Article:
No Money Challenge
Living on the street - a dream came true
For three weeks I traveled the Islands of Hawaii without any money. Before I tell you how I managed to survive and why I actually enjoyed this adventure a lot I'd like to give you a brief description of how I ended up really doing it. Why would I have done this to myself? First of all, it's super expensive in Hawaii and I'm a backpacker on a low budget. But that's just one reason for me to put myself in such a challenging situation. Let's go back a little. Few years ago during my economics studies I followed this guy ET (Eric Thomas) the Hip Hop Preacher, a motivational speaker, on YouTube. He really knows how to get you back on track! But what I found even more fascinating is that he got himself back up, off the streets! In that moment I asked myself: "What if I ended up on the street - Could I get myself out of there?" This questions stayed with me ever since. Dormant, until I read John Francis' book "Planetwalker - 17 years of silence. 22 years of walking." Again I found myself being curious if I could handle such objective inconvenience and remembered the questions above. "I'll try it in Hawaii! I won't freeze and shouldn't starve. I've got nothing to loose." I convinced myself. 4 weeks later I'm so grateful for taking this leap, because the experiences I've made and the lessons I've learned will stay with me forever. And the answer to my initial question is a clear "Yes, I can!" Here's how I did it.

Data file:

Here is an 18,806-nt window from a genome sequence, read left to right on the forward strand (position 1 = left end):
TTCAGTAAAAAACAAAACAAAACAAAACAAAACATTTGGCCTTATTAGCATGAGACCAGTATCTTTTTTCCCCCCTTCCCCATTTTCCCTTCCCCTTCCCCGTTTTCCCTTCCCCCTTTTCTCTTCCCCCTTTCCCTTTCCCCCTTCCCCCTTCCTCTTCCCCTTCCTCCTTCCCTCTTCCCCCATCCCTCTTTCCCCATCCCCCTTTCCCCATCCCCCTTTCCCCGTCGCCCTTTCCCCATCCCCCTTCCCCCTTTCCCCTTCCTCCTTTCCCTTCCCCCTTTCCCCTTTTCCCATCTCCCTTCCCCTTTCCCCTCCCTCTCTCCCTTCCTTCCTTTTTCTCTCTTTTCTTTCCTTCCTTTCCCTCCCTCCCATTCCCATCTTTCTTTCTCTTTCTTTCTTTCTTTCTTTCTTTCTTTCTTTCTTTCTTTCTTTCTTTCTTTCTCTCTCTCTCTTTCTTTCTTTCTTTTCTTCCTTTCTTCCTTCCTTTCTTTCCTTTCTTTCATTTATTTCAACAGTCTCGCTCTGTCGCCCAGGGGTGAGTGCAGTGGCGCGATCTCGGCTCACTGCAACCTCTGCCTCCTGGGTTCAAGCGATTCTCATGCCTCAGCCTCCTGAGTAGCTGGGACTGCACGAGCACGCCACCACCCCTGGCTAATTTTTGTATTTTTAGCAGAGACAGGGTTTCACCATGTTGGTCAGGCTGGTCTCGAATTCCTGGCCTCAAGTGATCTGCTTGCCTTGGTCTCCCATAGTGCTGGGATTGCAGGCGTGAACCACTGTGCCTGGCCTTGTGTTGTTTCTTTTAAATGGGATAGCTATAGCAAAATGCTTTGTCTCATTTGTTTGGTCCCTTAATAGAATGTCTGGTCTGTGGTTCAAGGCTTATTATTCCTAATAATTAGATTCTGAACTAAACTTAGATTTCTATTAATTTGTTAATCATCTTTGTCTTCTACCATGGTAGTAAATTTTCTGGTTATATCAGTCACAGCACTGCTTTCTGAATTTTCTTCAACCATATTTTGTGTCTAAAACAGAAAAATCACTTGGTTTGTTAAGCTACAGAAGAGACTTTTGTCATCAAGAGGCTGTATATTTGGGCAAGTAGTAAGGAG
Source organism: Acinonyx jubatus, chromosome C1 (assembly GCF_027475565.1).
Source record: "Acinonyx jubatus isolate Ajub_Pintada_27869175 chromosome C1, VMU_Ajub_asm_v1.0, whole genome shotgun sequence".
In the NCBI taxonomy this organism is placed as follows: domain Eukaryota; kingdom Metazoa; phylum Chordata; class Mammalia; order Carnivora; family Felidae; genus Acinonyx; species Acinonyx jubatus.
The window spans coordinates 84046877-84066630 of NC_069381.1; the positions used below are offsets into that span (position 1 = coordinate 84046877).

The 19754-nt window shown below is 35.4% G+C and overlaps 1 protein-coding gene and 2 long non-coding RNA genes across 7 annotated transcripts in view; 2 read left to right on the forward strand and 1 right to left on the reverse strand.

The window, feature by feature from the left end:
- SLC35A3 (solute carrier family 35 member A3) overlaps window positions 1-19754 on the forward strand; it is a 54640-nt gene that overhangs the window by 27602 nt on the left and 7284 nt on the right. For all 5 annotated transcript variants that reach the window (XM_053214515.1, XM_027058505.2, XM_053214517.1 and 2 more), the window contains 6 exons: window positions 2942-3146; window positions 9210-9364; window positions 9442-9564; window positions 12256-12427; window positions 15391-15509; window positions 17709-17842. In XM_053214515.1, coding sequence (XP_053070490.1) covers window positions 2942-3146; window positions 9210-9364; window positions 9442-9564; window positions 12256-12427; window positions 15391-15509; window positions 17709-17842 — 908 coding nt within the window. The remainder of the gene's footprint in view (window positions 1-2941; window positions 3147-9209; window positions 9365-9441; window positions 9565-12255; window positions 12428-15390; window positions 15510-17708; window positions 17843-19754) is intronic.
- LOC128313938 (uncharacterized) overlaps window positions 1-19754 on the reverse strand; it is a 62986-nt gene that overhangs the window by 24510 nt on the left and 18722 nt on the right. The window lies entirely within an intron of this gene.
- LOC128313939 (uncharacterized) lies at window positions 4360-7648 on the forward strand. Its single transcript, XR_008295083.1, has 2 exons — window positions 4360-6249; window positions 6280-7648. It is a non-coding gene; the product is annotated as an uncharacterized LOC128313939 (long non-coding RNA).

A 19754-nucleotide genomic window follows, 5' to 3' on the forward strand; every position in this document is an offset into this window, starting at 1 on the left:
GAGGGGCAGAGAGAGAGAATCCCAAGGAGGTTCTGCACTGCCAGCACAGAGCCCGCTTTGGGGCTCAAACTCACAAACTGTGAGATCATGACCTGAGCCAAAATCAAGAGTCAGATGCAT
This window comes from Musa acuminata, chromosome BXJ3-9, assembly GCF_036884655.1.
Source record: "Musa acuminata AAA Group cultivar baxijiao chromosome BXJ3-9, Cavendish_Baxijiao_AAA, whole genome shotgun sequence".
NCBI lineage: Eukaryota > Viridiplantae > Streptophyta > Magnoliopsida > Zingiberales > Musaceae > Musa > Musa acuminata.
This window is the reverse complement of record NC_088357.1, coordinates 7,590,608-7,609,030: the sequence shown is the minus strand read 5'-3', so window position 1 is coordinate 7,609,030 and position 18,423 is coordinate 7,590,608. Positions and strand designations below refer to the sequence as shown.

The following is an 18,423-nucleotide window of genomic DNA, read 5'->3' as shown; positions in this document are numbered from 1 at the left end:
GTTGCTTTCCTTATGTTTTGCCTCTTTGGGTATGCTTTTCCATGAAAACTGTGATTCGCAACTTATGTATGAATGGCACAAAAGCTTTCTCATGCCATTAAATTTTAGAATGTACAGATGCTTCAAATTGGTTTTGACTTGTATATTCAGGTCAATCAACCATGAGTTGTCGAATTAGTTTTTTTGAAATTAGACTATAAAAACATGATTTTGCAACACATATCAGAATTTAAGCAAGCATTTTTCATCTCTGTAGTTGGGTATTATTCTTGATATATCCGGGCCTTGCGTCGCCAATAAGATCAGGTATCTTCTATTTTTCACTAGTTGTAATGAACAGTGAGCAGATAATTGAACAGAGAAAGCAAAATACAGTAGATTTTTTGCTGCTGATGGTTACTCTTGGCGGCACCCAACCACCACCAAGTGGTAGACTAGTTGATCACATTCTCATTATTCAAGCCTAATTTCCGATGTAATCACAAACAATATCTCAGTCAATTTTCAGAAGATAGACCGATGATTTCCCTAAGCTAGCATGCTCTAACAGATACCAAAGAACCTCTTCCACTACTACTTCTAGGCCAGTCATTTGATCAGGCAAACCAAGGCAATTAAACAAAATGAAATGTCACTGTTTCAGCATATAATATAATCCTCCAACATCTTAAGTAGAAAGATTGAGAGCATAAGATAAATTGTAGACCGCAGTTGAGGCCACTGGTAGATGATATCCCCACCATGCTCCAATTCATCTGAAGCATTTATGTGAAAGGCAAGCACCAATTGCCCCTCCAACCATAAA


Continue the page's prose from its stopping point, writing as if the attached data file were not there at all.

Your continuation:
Not only is it a free way to get around, but also it's the best opportunity to meet people. Hitch-hiking in Hawaii felt super safe. For a free traveler without any schedule or precise destination it's the way to go. Not only do you get from A to B for free, but what is more important is you get to meet so many different people. Every single time a car stops you don't know who's sitting inside and what potential there may be in meeting this particular person. For example Steven and Ayumi, a elder couple who had me for a good week at their place on Big Island. Not only did we have an awesome time together, but through Ayumi, who is originally from Japan, I also had friends to stay with in Japan, where I traveled to after Hawaii. Of course I meet funky people every now and then. This reminds me not to judge as much, because they are being helpful to a stranger. And it also makes you enjoy the next rides even more. Be open, be curious and trust in life. I like and agree with Tomislav Perko's insight: No matter how long you wait, the right ride will come.
Give and you will be given
Getting food is priority number one. I started walking into restaurant offering them to wash dishes in exchange for a meal. I never ended up actually washing dishes, because it wouldn't be legal. But often they would offer me some food anyway. Also just asking for leftovers did get me free meals. I say "just" now, but in the beginning it was so scary to ask for help and admit that I am in need. But it turned out that there's no reason to fear what other people think of me doing this. To be fair, it helped to be a foreign backpacker with the story of living without money by choice. But this wasn't the reason it worked, it just made things easier. And in this particular case the story can be seen as a giving back. One time I ended up catching a golden ride. I offered my help for whatever the driver could think of, and ended up on his cacao farm for 2 nights, helped picking fruits and got fed in exchange. So what I'm saying is: If you show commitment and genuinely offer your best in that moment you awaken people's generosity. No one likes bums!